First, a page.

The Science of Knowing: J. G. Fichte's 1804 Lectures on the Wissenschaftslehre

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SUNY Press, Jul 5, 2005 - Philosophy - 270 pages
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Considered by some to be his most important text, this series of lectures given by Johann Gottlieb Fichte (1762–1814) at his home in Berlin in 1804 is widely regarded as the most perspicuous presentation of his fundamental philosophy. Now available in English, this translation provides in striking and original language Fichte’s exploration of the transcendental foundations of experience and knowing in ways that go beyond Kant and Reinhold and charts a promising, novel pathway for German Idealism. Through a close examination of this work one can see that Fichte’s thought is much more than a way station between Kant and Hegel, thus making the case for Fichte’s independent philosophical importance.

The text is divided into two parts: a doctrine of truth or reason, and a doctrine of appearance. A central feature of the text is its performative dimension. Philosophy, for Fichte, is something we enact rather than any discursively expressible object of awareness; a philosophical truth is not expressible as a set of propositions but is a spontaneous inwardly occurring realization. Therefore, he always regards the expression of philosophy in words as strategic, aiming to ignite philosophy’s essentially inward process and to arouse the event of philosophical insight.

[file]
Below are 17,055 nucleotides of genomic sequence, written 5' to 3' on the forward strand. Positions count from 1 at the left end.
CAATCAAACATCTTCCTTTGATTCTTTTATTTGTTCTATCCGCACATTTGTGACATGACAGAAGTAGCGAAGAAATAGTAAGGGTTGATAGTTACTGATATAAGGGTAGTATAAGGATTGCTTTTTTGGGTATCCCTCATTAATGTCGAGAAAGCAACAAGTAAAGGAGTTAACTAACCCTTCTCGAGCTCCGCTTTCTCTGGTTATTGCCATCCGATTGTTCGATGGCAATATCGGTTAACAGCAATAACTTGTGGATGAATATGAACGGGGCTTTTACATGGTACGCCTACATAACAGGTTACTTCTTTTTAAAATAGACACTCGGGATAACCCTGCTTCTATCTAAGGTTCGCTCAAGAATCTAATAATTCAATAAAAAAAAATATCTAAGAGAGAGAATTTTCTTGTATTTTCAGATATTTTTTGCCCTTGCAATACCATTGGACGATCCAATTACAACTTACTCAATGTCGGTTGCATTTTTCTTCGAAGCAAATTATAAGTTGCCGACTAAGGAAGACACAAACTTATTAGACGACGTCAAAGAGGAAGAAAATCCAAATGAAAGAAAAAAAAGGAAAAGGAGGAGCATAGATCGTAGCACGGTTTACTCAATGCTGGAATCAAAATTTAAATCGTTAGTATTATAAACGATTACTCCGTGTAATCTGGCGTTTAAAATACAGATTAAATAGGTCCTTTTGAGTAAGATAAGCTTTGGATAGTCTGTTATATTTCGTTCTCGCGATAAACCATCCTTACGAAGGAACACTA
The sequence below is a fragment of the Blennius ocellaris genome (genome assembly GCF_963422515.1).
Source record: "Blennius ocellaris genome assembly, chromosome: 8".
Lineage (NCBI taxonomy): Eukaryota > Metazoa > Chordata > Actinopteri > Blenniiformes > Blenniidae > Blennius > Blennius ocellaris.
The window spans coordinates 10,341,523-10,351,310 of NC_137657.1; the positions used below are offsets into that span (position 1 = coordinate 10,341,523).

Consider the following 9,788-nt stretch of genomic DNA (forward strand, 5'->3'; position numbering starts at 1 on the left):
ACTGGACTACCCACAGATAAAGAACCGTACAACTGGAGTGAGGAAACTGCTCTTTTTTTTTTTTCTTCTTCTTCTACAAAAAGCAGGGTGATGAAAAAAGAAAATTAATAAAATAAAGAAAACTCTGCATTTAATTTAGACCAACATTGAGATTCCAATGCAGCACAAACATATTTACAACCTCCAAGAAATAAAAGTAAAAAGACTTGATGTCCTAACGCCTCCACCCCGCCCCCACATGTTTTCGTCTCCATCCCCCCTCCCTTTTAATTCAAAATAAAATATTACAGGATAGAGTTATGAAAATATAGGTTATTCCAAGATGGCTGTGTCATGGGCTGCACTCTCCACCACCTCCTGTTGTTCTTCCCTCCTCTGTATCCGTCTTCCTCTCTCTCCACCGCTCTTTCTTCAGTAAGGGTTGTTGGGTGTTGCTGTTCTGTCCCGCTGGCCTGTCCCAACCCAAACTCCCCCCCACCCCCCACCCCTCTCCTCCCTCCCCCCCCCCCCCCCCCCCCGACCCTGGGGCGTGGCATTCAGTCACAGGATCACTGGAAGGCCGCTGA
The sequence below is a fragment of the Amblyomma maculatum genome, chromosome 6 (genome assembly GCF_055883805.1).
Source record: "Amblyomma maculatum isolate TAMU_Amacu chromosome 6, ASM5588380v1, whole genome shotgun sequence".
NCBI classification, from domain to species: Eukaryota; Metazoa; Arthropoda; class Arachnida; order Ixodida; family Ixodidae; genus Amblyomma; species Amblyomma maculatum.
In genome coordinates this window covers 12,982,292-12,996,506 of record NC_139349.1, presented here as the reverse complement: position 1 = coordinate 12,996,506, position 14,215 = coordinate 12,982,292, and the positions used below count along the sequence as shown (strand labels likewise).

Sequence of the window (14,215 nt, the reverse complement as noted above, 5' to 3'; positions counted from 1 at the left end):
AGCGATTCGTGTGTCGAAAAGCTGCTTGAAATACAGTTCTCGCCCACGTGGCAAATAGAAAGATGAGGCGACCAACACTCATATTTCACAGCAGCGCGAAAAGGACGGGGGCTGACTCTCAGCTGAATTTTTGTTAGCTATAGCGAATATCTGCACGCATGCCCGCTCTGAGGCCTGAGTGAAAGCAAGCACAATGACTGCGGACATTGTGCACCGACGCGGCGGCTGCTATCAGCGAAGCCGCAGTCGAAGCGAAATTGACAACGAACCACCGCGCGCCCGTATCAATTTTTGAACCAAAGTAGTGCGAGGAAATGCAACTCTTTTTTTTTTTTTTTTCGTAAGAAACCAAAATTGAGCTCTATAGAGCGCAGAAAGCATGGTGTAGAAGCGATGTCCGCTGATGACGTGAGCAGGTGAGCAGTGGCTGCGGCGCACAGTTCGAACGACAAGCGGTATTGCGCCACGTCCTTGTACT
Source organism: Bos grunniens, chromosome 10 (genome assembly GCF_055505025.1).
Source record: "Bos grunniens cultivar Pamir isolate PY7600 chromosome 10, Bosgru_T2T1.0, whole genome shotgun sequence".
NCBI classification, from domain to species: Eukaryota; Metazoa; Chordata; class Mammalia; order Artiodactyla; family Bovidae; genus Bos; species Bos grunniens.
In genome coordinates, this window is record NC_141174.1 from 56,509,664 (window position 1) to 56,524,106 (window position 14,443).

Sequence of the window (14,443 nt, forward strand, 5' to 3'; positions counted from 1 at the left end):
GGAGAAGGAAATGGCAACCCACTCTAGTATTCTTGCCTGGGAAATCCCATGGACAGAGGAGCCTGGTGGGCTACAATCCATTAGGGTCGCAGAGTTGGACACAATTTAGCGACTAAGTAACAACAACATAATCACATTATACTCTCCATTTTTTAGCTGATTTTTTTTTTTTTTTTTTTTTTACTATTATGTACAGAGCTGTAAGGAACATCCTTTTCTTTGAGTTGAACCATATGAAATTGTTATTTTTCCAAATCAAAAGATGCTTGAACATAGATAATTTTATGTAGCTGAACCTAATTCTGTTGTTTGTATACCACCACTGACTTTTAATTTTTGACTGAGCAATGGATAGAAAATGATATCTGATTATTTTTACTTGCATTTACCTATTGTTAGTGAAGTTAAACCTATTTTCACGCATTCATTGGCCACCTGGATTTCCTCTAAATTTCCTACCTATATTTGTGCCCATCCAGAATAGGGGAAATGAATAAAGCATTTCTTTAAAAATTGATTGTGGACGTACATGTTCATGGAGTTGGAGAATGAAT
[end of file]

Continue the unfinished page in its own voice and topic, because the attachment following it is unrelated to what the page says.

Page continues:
The new translation contains a German-English glossary and an extensive introduction and notes by the translator.

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About the author (2005)

Walter E. Wright is Professor of Philosophy at Clark University.

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